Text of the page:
For most people, the Holy Grail of life is early retirement. Angel investor and Internet entrepreneur Lim Dershing shares his intimate thoughts on what it’s like to retire early at the age of 39.
Words by Lim Der Shing
This is a personal post and I need to add a disclaimer that I am writing this story from the perspective of someone who has just stopped working for seven months after 14 years of entrepreneurship. I may feel differently two years from now!
[Free Ebook] How should you invest your first $20,000?
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I retired at 39. The reason I am sharing my experiences is because I’ve realised that many of the people I’ve met seem to have this glorified, and not necessarily true, ideal of early retirement. Predictably, many entrepreneurs and working professionals seek financial freedom as a key goal in working life. So, I want to share how early retirement and financial freedom has been so far and hopefully, it will help fellow entrepreneurs and other professionals to get another perspective of life after leaving the rat race. This will help them in their decision making and planning.
A bit of background: I have four children, three of whom are 12, 11 and six. The youngest is a six-month-old newborn.
I have had three main takeaways in the past seven months:
- It is possible to stay reasonably busy but feel less fulfilled
My days are quite busy. About half of my time is spent on the kids and other family commitments, 20 percent on various work items (managing my portfolio, meeting potential companies for angel investment, volunteering my time and energy with the South West Community Development Council, Action Community for Entrepreneurship, etc.), 10 percent on exercise, and the remainder on leisure activities (I managed to catch up on The Walking Dead and The 100!). During a typical week, I have, on average, about two to three meetings – talking with companies that I’m looking to invest or have already invested in and chatting with organisations for my volunteer-related work.
Looking back at the past seven months, I feel that all of these activities are actually less fulfilling compared to running a full-time business on top of them. There are two key differences.
- I have no bone to obsess over
Now, instead of digging in and being intimately involved in a business, everything is more touch and go. There is no bone for my mind to chew on daily. Portfolio management has sort of replaced this since I can obsessively track gains and losses and there is an endless amount of analysis to read and learn. But, it’s less fun.
- There is a lack of excitement
I used to work in an office with 100 people and interacted with 10 to 20 of them daily. There was a buzz in the air, which comes from working with a regular team and aiming for a common goal. Now, it is far lesser since we are frequently not on the same team.
What I do enjoy from the past seven months has been my time working with startups, whether as an investor or director, or just being able to share experiences over coffee with driven and coachable entrepreneurs. Currently, I spend most of my time and effort on DrWealth (Editor’s note: That’s us!), which has just raised S$800,000 during a seed round. Things are getting exciting there! I have also formed regular forums under ACE to help tech startups learn from each other.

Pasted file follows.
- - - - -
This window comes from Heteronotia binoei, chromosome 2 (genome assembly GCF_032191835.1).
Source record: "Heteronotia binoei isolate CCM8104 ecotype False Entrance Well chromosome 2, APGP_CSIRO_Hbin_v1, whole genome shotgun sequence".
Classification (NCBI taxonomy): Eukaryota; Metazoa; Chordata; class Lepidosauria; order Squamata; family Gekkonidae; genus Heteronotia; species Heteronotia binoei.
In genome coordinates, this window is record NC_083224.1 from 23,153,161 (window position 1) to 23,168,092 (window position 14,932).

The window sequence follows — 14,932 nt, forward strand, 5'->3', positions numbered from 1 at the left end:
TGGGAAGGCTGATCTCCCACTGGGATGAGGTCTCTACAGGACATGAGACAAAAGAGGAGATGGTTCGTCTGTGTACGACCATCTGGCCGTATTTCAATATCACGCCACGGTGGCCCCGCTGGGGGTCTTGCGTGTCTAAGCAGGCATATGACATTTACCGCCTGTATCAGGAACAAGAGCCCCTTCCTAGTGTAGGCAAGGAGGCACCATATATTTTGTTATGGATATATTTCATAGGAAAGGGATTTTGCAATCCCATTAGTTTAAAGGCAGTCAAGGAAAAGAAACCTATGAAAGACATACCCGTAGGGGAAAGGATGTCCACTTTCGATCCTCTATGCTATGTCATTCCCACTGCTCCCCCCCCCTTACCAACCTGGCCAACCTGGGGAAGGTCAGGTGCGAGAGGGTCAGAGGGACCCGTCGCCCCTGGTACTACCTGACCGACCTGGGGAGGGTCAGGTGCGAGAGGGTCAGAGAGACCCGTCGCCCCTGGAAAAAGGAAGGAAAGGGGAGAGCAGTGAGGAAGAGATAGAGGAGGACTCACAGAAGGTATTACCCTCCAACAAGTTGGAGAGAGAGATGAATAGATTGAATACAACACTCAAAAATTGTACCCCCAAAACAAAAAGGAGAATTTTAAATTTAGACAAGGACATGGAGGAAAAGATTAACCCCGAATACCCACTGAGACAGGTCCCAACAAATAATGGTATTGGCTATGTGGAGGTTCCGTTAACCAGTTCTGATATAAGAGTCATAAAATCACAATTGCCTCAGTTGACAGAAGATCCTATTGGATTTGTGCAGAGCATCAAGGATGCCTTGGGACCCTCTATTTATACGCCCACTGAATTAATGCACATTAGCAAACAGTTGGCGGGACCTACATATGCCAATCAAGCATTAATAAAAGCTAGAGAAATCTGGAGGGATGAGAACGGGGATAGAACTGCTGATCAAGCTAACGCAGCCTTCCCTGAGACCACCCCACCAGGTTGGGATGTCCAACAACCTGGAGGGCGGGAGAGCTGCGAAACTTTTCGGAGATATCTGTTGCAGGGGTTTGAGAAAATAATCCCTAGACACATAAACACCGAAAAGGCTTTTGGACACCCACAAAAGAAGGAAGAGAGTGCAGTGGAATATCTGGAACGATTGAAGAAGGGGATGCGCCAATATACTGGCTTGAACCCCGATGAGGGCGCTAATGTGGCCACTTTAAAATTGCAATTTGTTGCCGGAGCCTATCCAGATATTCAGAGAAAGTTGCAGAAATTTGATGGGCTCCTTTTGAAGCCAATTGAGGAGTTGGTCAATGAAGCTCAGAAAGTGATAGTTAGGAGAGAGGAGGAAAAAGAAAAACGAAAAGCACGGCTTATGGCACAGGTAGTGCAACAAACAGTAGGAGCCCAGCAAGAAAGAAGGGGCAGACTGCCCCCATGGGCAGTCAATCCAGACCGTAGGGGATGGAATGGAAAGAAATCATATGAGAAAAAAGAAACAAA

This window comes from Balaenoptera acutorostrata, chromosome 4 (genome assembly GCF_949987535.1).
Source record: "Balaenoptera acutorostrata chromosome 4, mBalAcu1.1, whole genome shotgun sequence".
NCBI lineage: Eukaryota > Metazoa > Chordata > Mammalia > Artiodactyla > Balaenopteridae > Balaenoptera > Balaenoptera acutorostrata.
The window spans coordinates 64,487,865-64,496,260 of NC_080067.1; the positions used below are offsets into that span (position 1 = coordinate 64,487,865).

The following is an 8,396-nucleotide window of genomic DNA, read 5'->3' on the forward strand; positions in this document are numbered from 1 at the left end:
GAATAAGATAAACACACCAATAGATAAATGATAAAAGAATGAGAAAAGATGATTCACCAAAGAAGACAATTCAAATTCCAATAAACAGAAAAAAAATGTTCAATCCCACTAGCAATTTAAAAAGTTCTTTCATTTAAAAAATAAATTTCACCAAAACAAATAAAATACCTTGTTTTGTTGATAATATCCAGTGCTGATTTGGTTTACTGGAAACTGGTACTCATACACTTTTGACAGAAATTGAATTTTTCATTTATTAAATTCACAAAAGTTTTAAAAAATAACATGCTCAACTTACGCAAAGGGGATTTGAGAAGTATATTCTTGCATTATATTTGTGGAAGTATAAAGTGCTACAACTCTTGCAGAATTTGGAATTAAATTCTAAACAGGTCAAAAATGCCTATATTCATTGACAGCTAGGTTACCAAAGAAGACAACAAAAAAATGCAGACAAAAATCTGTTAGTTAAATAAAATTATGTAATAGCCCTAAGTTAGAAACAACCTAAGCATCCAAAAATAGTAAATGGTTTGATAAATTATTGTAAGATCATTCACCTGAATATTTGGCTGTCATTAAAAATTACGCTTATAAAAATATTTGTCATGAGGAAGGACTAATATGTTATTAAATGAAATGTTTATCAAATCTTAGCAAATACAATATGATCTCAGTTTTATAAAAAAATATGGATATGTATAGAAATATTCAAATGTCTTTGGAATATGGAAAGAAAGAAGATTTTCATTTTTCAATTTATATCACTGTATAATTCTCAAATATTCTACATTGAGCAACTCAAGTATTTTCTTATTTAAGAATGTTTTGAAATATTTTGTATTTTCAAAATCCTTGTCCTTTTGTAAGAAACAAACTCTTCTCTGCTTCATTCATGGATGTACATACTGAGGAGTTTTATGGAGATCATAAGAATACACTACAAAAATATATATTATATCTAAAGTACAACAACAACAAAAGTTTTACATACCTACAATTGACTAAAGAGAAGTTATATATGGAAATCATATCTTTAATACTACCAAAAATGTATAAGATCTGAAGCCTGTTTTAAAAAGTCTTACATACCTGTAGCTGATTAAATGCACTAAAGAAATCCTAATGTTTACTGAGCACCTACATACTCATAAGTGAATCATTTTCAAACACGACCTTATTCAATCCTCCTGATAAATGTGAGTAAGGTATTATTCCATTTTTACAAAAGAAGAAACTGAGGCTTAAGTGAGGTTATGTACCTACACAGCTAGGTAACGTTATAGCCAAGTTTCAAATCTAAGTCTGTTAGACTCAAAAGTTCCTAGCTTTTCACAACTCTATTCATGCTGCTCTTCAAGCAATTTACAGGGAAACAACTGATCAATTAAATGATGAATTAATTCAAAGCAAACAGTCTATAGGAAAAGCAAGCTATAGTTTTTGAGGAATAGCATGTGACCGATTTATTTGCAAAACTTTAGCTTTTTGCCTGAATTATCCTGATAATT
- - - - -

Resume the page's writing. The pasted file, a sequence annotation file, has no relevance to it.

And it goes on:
- More time = becoming physically and mentally healthier
This is a big one for me and is one of the two reasons why I am not rushing back into the business world. Back when I was running the business, I was perpetually stressed out, both mentally and physically. I had a permanent stress cough, suffered bad sinus problems, and had difficulty switching off at night. I would even think of the financial numbers while in the toilet!
All of this has changed in the last seven months. I sleep much better, have spent enough time in the gym, have fallen sick only two or three times (used to be almost monthly or bi-monthly), and am more patient with people. In fact, my cholesterol level has dropped by almost 40 points – back into the healthy range – despite there being little change in my diet.
- More time = being physically and mentally present for my loved ones and other people
Throughout the last 14 years, I have always tried to spend time weekly with my parents, have daily dinners with the children, and generally be there during their growing up years. But truth be told, I was obsessed with the business – even when I was spending time with them, I would still be thinking about my business. I wasn’t mentally present.
Now, I find that I am far more present for them. I can experience everything with them – their first day of school, their first taste of porridge, and even their first PSLE! And this being present extends to my friends and the people I meet. I find myself far more patient. Just being willing to listen and seeing things from their points of view is great because it helps me to control my competitive nature and I believe that it has made me become a nicer person.
So there you have it – the three key changes that happened to me.
Will I plunge back into the fray with another startup? Maybe. As usual, it is a matter of having the right team, the right idea, and the right timing. It may not even be an Internet business.
Will it be this year? I am letting things happen and will go along with the events that develop in my life.
At the moment, I’m concentrating on my family – my second kid has PSLE this year and my youngest, who is only six months old, is still very cute (to me)! I haven’t even done much traveling due to my new baby and recent family events.